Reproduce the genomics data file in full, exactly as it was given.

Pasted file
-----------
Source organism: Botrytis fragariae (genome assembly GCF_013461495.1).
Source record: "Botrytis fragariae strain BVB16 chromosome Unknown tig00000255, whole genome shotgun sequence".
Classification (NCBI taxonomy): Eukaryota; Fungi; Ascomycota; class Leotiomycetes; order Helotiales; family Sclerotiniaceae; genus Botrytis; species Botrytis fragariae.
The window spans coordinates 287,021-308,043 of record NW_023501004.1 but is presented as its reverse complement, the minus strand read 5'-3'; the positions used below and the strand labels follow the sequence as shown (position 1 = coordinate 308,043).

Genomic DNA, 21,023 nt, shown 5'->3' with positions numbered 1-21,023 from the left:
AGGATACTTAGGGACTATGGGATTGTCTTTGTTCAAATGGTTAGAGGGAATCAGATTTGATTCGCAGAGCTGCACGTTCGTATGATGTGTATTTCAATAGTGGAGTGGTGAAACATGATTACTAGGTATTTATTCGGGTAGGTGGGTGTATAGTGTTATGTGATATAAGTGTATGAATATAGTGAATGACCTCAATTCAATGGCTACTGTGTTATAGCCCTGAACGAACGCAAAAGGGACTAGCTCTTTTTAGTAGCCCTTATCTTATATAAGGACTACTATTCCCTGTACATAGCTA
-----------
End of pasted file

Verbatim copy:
Source organism: Botrytis fragariae (genome assembly GCF_013461495.1).
Source record: "Botrytis fragariae strain BVB16 chromosome Unknown tig00000255, whole genome shotgun sequence".
Classification (NCBI taxonomy): Eukaryota; Fungi; Ascomycota; class Leotiomycetes; order Helotiales; family Sclerotiniaceae; genus Botrytis; species Botrytis fragariae.
The window spans coordinates 287,021-308,043 of record NW_023501004.1 but is presented as its reverse complement, the minus strand read 5'-3'; the positions used below and the strand labels follow the sequence as shown (position 1 = coordinate 308,043).

Genomic DNA, 21,023 nt, shown 5'->3' with positions numbered 1-21,023 from the left:
AGGATACTTAGGGACTATGGGATTGTCTTTGTTCAAATGGTTAGAGGGAATCAGATTTGATTCGCAGAGCTGCACGTTCGTATGATGTGTATTTCAATAGTGGAGTGGTGAAACATGATTACTAGGTATTTATTCGGGTAGGTGGGTGTATAGTGTTATGTGATATAAGTGTATGAATATAGTGAATGACCTCAATTCAATGGCTACTGTGTTATAGCCCTGAACGAACGCAAAAGGGACTAGCTCTTTTTAGTAGCCCTTATCTTATATAAGGACTACTATTCCCTGTACATAGCTA